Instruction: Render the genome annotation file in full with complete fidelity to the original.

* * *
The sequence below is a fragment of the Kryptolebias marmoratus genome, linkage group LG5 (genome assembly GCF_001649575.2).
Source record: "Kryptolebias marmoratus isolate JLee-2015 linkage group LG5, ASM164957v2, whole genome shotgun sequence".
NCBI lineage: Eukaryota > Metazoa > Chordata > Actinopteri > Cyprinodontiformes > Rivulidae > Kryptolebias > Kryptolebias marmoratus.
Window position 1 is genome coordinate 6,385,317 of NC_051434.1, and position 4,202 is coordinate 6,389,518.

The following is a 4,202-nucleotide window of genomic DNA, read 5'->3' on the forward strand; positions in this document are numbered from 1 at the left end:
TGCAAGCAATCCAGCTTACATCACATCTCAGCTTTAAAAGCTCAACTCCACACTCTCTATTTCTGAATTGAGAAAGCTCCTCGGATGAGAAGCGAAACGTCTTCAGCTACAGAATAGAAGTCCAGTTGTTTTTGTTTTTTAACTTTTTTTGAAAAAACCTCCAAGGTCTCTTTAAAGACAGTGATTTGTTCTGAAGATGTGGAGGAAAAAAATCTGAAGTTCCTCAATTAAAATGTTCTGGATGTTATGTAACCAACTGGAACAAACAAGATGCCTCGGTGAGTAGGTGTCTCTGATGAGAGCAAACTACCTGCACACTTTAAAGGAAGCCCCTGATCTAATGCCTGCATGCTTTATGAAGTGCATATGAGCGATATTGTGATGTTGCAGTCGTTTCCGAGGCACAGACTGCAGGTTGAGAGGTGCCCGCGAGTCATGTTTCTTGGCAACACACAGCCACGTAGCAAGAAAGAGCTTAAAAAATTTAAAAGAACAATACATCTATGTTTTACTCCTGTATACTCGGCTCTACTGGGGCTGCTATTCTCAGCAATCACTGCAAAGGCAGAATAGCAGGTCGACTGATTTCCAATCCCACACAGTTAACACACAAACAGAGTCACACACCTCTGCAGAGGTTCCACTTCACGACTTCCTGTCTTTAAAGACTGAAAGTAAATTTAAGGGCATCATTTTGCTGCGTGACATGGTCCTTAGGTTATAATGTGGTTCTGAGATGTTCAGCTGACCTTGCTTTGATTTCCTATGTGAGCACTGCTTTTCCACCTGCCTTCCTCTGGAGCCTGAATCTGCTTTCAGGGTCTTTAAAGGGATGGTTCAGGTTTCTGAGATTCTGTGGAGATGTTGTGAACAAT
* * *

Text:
The sequence below is a fragment of the Kryptolebias marmoratus genome, linkage group LG5 (genome assembly GCF_001649575.2).
Source record: "Kryptolebias marmoratus isolate JLee-2015 linkage group LG5, ASM164957v2, whole genome shotgun sequence".
NCBI lineage: Eukaryota > Metazoa > Chordata > Actinopteri > Cyprinodontiformes > Rivulidae > Kryptolebias > Kryptolebias marmoratus.
Window position 1 is genome coordinate 6,385,317 of NC_051434.1, and position 4,202 is coordinate 6,389,518.

The following is a 4,202-nucleotide window of genomic DNA, read 5'->3' on the forward strand; positions in this document are numbered from 1 at the left end:
TGCAAGCAATCCAGCTTACATCACATCTCAGCTTTAAAAGCTCAACTCCACACTCTCTATTTCTGAATTGAGAAAGCTCCTCGGATGAGAAGCGAAACGTCTTCAGCTACAGAATAGAAGTCCAGTTGTTTTTGTTTTTTAACTTTTTTTGAAAAAACCTCCAAGGTCTCTTTAAAGACAGTGATTTGTTCTGAAGATGTGGAGGAAAAAAATCTGAAGTTCCTCAATTAAAATGTTCTGGATGTTATGTAACCAACTGGAACAAACAAGATGCCTCGGTGAGTAGGTGTCTCTGATGAGAGCAAACTACCTGCACACTTTAAAGGAAGCCCCTGATCTAATGCCTGCATGCTTTATGAAGTGCATATGAGCGATATTGTGATGTTGCAGTCGTTTCCGAGGCACAGACTGCAGGTTGAGAGGTGCCCGCGAGTCATGTTTCTTGGCAACACACAGCCACGTAGCAAGAAAGAGCTTAAAAAATTTAAAAGAACAATACATCTATGTTTTACTCCTGTATACTCGGCTCTACTGGGGCTGCTATTCTCAGCAATCACTGCAAAGGCAGAATAGCAGGTCGACTGATTTCCAATCCCACACAGTTAACACACAAACAGAGTCACACACCTCTGCAGAGGTTCCACTTCACGACTTCCTGTCTTTAAAGACTGAAAGTAAATTTAAGGGCATCATTTTGCTGCGTGACATGGTCCTTAGGTTATAATGTGGTTCTGAGATGTTCAGCTGACCTTGCTTTGATTTCCTATGTGAGCACTGCTTTTCCACCTGCCTTCCTCTGGAGCCTGAATCTGCTTTCAGGGTCTTTAAAGGGATGGTTCAGGTTTCTGAGATTCTGTGGAGATGTTGTGAACAAT